The concept is simple. A wave is characterized by its wavelength (λ), the distance between two corresponding points or successive peaks. The wavenumber (k) is simply the reciprocal of the wavelength, given by the expression
k = 1 / λ
The wavenumber (k) is therefore the number of waves or cycles per unit distance.
Since the wavelength is measured in units of distance, the units for wavenumber are (1/distance), such as 1/m, 1/cm or 1/mm.
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The concept of wavenumber (or its German equivalent, Wellenzahn) first appeared in the physics literature of the 1870s and 1880's when describing atomic spectra. As best I can determine the earliest published reference where the letter "k" was associated with wavenumber was a paper by A Sommerfield in 1914 (Über die Fortpflanzung des Lichtes in dispergierenden Medien. Annalen der Physic 1914; 3491(10):177-202) dealing with the propagation of light in dispersive media.
Over the next 30 years, "k" became more popular as an abbreviation for wavenumber, but other symbols such as σ and ν were also used. In the 1950's the American Society of Spectroscopy recommended that the wavenumber be given the units of the kayser (K), where 1 K = 1 cm-1. This was in honor of Heinrich Kayser, a German physicist of the early 20th Century known for his work measuring emission spectra of elementary substances. Although the kayser unit was later abandoned, the association of "K" with wavenumber was strengthened, and from the 1950's onward, "K" or "k" became the most common abbreviations for this entity.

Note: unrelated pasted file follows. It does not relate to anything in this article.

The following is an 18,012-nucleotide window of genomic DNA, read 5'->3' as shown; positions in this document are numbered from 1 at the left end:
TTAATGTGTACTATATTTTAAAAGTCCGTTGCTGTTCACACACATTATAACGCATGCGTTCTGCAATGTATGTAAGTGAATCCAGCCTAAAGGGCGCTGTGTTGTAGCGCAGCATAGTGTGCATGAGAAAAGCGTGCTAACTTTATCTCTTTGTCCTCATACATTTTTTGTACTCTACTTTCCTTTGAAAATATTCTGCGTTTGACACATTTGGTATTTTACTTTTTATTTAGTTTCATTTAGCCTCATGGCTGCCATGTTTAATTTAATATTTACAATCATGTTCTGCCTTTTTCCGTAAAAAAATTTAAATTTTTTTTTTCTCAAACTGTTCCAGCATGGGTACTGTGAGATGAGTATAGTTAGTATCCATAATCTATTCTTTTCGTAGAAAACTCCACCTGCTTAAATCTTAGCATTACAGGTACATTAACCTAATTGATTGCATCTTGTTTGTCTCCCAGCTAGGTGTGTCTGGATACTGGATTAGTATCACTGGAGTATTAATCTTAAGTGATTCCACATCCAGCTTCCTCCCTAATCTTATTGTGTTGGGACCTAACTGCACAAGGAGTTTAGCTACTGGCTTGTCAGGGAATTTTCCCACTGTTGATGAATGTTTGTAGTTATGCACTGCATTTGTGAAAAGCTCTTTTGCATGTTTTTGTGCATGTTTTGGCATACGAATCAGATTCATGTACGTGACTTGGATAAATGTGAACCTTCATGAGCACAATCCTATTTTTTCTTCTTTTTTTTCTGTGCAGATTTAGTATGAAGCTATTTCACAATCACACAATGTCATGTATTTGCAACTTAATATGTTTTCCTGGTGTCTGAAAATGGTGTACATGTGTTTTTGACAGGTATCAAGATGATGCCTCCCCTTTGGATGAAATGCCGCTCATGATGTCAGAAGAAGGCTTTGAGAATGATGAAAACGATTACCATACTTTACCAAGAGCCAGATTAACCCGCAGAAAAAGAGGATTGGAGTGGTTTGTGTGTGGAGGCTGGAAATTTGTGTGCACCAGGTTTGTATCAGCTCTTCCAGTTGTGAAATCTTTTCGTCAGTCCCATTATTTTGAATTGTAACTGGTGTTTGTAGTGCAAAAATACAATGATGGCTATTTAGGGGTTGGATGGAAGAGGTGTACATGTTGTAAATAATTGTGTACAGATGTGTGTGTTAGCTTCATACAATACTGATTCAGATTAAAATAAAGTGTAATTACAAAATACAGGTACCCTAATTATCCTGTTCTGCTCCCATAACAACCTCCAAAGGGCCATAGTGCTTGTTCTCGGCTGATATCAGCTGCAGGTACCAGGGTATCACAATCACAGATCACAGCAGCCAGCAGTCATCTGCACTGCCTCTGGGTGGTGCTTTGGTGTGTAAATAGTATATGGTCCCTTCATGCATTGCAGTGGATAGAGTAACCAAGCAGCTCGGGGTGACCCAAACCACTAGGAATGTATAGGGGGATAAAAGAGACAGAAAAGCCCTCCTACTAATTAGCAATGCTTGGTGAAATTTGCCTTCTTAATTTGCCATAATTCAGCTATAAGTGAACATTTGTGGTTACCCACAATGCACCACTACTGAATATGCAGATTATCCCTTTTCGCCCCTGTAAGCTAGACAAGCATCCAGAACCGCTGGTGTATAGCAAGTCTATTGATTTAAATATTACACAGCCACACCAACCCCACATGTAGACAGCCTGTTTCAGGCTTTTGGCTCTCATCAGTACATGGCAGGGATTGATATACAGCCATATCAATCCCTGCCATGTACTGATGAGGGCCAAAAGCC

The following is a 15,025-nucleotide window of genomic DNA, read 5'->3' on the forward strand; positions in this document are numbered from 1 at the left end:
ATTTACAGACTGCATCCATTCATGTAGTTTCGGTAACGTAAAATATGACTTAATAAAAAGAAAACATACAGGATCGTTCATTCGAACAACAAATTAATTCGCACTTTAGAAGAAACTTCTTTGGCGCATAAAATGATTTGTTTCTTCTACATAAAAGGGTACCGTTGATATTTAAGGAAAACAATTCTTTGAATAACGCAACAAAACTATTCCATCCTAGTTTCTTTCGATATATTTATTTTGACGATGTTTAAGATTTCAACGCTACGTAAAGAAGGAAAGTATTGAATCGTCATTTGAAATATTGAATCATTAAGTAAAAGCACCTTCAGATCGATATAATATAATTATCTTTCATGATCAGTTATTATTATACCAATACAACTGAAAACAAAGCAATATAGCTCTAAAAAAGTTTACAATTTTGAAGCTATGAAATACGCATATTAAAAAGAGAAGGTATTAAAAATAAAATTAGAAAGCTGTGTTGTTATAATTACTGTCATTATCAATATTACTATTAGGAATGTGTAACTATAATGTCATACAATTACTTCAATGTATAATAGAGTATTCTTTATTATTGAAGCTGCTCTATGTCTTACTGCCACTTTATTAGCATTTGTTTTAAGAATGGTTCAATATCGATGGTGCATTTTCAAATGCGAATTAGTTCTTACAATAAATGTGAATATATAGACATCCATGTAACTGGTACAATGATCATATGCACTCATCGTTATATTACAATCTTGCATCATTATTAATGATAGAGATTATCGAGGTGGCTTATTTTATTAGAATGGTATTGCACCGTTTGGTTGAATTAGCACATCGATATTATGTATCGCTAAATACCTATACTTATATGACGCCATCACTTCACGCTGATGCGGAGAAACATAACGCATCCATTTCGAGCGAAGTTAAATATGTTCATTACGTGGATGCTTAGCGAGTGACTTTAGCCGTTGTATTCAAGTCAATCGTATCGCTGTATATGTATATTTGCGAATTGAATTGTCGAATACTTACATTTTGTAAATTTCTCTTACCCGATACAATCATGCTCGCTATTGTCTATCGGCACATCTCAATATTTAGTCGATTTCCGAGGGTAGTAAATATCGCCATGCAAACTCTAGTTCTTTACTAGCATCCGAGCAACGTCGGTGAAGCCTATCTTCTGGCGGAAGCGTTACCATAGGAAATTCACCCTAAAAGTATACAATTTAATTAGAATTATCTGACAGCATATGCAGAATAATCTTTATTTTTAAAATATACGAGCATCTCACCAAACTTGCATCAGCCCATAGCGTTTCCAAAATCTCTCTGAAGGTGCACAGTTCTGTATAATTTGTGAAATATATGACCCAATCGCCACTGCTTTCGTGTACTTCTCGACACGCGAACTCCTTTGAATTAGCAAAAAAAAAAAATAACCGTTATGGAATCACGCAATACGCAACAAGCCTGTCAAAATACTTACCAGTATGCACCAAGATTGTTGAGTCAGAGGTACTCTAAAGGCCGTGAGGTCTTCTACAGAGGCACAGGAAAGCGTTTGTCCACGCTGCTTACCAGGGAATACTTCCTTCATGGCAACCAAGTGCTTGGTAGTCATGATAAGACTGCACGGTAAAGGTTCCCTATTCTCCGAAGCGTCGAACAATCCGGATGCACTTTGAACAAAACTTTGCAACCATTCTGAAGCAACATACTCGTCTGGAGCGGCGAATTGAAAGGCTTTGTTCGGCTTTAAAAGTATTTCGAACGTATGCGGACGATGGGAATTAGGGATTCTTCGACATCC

In some sources k is defined as an "angular" or "circular" wavenumber, with k = 2π/λ. The units remain the same, however (distance-1).
"Spatial frequency". Wikipedia, The Free Encyclopedia.
"Wavenumber". Wikipedia, The Free Encyclopedia.